SNP ministers are to hold talks with the Scottish Tories to avert a constitutional crisis over Brexit, after a sudden shift to a more conciliatory tone at Holyrood.

A day after Nicola Sturgeon called for more political consensus, her Brexit minister dropped his usual fiery rhetoric and “warmly welcomed” an offer from the Tories to discuss how to improve the EU Withdrawal Bill going through Westminster.

Michael Russell said that after the Greens, Labour and LibDems had pledged to work with the SNP on the issue, the approach from the Tories was a “significant step forward”.

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He hoped there could be “unanimity” among MSPs on how to amend the Bill.

However Mr Russell also warned that if no agreement was reached, the SNP Government was prepared to bring forward its own Bill to protect devolved laws from “the shock of Brexit”.

He said: “If the UK Government is not prepared to make the appropriate amendments, this Government will consider, as the Welsh Government is also considering, the options available for rapid legislation in this parliament to allow us to prepare devolved laws for the shock of Brexit. That route is not our first choice however. There is a better way.”

Mr Russell was speaking after the Government issued its formal verdict on the Withdrawal Bill, which said it was so flawed ministers could not recommend its approval by MSPs.

In particular, Clause 11 says all powers currently exercised in Brussels will be repatriated to Westminster at Brexit, even those in devolved areas such as agriculture and fishing.

Westminster would then decide which were forwarded to the devolved legislatures, and could change laws in devolved areas unilaterally, without even informing Holyrood.

Mr Russell said this ran counter to a founding principle of devolution - that powers not explicitly reserved to Westminster are devolved by default.

He told MSPs: "The EU (Withdrawal) Bill appears to represent a deliberate decision by the UK Government to use the process of Brexit as cover for taking powers in areas of policy which are clearly within the responsibility of this Parliament.

“It is not a logical, or essential, part of any Withdrawal Bill that new limitations are placed on the Scottish Parliament’s powers, on the National Assembly for Wales’s powers, or on the powers of the Northern Ireland Assembly. But that is what the Bill does.

“The only appropriate way to divide powers between the governments is this: powers in relation to policy areas which are devolved must be for devolved ministers and devolved legislatures."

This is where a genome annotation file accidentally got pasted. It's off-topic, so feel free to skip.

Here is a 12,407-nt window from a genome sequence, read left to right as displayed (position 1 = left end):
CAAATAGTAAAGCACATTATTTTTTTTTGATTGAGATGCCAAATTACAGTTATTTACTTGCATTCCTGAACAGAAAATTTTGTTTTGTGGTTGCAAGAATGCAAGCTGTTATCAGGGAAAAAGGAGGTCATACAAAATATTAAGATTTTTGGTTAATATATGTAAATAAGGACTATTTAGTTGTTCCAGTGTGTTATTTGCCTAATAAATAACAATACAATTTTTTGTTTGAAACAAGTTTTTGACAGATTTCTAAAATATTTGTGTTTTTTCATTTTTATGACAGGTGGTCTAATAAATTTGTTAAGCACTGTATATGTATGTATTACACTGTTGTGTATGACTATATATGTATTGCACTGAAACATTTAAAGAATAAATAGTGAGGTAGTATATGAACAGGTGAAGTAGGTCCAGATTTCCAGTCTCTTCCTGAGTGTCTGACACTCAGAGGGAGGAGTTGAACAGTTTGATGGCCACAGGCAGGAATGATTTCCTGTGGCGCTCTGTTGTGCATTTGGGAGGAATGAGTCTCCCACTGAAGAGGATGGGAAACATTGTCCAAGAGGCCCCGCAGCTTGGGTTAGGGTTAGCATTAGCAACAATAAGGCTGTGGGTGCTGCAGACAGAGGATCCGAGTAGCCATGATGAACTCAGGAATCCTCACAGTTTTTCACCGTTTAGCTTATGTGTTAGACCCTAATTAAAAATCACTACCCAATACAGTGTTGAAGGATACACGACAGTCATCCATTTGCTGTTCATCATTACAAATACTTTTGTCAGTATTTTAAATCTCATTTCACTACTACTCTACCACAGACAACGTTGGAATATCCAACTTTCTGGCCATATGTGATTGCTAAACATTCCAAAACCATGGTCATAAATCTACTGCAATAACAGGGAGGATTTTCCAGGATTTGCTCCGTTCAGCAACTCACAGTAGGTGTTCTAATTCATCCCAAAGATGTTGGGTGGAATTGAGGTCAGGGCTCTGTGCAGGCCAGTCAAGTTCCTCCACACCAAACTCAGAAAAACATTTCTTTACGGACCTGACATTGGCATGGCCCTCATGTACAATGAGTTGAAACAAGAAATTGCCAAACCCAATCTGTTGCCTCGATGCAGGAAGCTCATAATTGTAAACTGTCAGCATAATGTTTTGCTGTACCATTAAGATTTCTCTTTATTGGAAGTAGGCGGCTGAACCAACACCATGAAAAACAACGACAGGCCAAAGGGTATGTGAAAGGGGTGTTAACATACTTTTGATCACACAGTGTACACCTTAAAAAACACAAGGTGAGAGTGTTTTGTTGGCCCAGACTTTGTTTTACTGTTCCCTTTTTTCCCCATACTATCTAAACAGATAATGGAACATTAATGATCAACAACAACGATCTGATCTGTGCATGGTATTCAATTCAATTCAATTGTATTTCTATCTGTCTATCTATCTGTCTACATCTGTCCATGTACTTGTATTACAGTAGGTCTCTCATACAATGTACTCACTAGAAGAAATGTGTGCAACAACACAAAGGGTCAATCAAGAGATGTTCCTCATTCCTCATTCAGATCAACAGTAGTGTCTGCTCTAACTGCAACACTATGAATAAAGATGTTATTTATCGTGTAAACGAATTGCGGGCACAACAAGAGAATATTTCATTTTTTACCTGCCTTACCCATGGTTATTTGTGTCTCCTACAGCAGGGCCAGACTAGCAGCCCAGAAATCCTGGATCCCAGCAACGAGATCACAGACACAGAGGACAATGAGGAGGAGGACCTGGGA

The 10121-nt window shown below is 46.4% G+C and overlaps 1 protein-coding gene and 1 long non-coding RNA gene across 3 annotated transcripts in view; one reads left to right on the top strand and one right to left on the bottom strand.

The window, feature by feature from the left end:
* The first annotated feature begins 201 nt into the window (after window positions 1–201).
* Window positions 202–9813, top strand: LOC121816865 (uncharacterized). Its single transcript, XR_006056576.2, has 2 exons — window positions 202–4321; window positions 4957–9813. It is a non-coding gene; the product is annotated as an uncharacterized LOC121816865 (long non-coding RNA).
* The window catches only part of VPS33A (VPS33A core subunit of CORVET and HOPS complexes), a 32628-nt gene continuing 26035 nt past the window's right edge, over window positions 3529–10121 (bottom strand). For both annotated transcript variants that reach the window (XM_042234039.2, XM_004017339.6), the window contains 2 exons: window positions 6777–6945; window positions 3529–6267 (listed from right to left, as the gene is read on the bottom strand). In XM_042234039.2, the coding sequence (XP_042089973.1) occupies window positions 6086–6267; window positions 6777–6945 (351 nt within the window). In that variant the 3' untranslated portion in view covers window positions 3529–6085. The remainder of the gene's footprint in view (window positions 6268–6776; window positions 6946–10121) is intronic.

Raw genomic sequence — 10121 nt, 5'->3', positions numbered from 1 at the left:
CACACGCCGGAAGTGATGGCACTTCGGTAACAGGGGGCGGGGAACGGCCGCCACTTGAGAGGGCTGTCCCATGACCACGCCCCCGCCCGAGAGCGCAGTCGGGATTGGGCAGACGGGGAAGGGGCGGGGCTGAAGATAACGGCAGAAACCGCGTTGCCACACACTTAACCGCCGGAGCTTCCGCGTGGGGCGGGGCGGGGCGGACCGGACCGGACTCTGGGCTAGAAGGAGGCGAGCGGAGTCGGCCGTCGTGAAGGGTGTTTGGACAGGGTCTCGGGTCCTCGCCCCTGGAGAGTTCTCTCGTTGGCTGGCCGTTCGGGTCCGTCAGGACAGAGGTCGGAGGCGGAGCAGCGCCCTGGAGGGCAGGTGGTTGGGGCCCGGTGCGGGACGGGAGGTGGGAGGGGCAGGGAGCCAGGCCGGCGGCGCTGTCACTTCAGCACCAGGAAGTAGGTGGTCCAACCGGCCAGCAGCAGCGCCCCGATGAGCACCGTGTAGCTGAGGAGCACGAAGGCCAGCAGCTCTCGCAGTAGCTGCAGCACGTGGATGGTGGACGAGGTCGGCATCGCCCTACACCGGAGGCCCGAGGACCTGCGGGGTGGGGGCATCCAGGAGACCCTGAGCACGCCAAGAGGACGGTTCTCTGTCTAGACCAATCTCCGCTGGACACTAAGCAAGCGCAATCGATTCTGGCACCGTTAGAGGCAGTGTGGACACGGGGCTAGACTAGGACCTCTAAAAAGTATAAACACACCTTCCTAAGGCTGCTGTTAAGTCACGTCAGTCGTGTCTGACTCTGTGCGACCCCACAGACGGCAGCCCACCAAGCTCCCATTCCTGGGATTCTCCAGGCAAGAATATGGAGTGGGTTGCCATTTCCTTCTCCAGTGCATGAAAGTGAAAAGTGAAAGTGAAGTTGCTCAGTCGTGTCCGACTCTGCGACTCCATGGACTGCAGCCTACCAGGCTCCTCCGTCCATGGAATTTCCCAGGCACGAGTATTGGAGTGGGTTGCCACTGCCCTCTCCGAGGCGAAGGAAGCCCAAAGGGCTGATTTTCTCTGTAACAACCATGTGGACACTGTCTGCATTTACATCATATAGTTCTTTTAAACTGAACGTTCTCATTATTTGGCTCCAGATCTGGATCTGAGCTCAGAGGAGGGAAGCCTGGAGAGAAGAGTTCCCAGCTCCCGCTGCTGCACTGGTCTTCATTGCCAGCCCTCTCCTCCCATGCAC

He said the concerns were “not arcane constitutional points”, but concerned “the role and duty of these parliaments to improve the lives of the citizens they service.

"The current proposals from the UK Government cut across, impede and diminish what we do day-in and day-out to serve everyone who lives in Scotland. We can not allow that to happen."

The government would therefore not table a legislative consent motion (LCM) for a vote by MSPs - procedurally the same as withholding consent - unless the Bill was overhauled.

The Scottish and Welsh governments are now working on joint amendments which would see more powers repatriated directly to Edinburgh and Cardiff.

If the Bill is changed to their satisfaction, the devolved governments will support its approval in their respective legislatures.

If not, the governments will withhold approval, plunging the UK into a constitutional crisis in the New Year.

In theory, Westminster could impose the legislation on Scotland, but this would be an option of last resort for both sides - the SNP would not get the powers they want, and the Tories would pay a political price for being seen to trample devolution underfoot.

Mr Russell said: “If the political approach was to change, [with] an acceptance of the basic simplicity of the devolved settlement, that those things not reserved are devolved, then that would produce a produce a political solution to these matters. I’m looking for that political solution.”

Scottish Tory deputy Jackson Carlaw welcomed the reduction in “hyperbole” from Mr Russell, noting he had not, for once, used the term “Westminster power grab”.

He said if there was a “genuine concern matched by an equally genuine resolve to address and overcome" issues with the Bill, then Tory MSPs would “play their part”.

Tory Adam Tomkins added: “Like the minister I think that a deal can and should be done to enable the Withdrawal Bill to pass with this parliament’s consent.”

Labour MSP Lewis Lewis Macdonald welcomed the government's willingness to work with all parties “to seek to protect the devolution settlement and mitigate the impact of Brexit”.

He said: "The Bill as it stands seeks to overturn the basic principles of devolution established by Donald Dewar in the Scotland Act and endorsed by that referendum 20 years ago, namely that what is not reserved is devolved."

Green Ross Greer said the EU Bill was “a power grab, not simply for the UK Parliament but for the UK Government over the people of these islands and their elected representatives.”

LibDem Tavish Scott rejected the idea Brexit was a "cover for taking powers" as this assumed a "constitutional conspiracy" by a UK Government too incompetent to pull it off.

"This is a UK Government which cannot sort itself out on its Brexit negotiating position nevermind work out what its position is in relation to Cardiff, Belfast and Edinburgh," he said.

Scottish Secretary David Mundell said: “The sooner we can press ahead with detailed talks the better. We want to discuss the Scottish Government’s views on this.”